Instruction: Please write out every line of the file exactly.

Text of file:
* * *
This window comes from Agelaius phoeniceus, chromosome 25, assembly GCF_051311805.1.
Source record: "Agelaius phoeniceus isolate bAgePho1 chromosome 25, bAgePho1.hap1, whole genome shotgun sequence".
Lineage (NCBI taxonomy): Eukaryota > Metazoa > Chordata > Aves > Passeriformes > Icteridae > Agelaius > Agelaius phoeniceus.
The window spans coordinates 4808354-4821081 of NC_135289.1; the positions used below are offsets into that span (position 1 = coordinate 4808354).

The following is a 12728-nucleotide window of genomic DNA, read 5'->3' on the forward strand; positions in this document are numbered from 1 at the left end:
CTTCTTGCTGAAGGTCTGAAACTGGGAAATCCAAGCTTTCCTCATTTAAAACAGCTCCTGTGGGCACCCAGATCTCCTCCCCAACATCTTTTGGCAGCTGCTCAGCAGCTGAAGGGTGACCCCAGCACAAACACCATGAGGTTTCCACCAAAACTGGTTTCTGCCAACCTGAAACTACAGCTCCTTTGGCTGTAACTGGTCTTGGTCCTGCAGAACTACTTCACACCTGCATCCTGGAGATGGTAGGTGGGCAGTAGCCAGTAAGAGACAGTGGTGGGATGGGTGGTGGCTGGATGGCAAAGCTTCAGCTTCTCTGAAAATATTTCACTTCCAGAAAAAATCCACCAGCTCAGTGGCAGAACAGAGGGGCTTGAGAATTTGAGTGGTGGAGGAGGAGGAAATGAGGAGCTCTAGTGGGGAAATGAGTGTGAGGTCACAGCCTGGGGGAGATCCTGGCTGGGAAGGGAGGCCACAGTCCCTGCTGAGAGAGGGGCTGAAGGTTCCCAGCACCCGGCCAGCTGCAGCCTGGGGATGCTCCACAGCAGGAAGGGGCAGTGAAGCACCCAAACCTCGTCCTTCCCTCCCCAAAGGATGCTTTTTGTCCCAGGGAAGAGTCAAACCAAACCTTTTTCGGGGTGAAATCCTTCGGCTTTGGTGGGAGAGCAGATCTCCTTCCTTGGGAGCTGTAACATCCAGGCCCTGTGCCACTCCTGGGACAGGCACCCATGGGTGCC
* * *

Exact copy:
This window comes from Agelaius phoeniceus, chromosome 25, assembly GCF_051311805.1.
Source record: "Agelaius phoeniceus isolate bAgePho1 chromosome 25, bAgePho1.hap1, whole genome shotgun sequence".
Lineage (NCBI taxonomy): Eukaryota > Metazoa > Chordata > Aves > Passeriformes > Icteridae > Agelaius > Agelaius phoeniceus.
The window spans coordinates 4808354-4821081 of NC_135289.1; the positions used below are offsets into that span (position 1 = coordinate 4808354).

The following is a 12728-nucleotide window of genomic DNA, read 5'->3' on the forward strand; positions in this document are numbered from 1 at the left end:
CTTCTTGCTGAAGGTCTGAAACTGGGAAATCCAAGCTTTCCTCATTTAAAACAGCTCCTGTGGGCACCCAGATCTCCTCCCCAACATCTTTTGGCAGCTGCTCAGCAGCTGAAGGGTGACCCCAGCACAAACACCATGAGGTTTCCACCAAAACTGGTTTCTGCCAACCTGAAACTACAGCTCCTTTGGCTGTAACTGGTCTTGGTCCTGCAGAACTACTTCACACCTGCATCCTGGAGATGGTAGGTGGGCAGTAGCCAGTAAGAGACAGTGGTGGGATGGGTGGTGGCTGGATGGCAAAGCTTCAGCTTCTCTGAAAATATTTCACTTCCAGAAAAAATCCACCAGCTCAGTGGCAGAACAGAGGGGCTTGAGAATTTGAGTGGTGGAGGAGGAGGAAATGAGGAGCTCTAGTGGGGAAATGAGTGTGAGGTCACAGCCTGGGGGAGATCCTGGCTGGGAAGGGAGGCCACAGTCCCTGCTGAGAGAGGGGCTGAAGGTTCCCAGCACCCGGCCAGCTGCAGCCTGGGGATGCTCCACAGCAGGAAGGGGCAGTGAAGCACCCAAACCTCGTCCTTCCCTCCCCAAAGGATGCTTTTTGTCCCAGGGAAGAGTCAAACCAAACCTTTTTCGGGGTGAAATCCTTCGGCTTTGGTGGGAGAGCAGATCTCCTTCCTTGGGAGCTGTAACATCCAGGCCCTGTGCCACTCCTGGGACAGGCACCCATGGGTGCC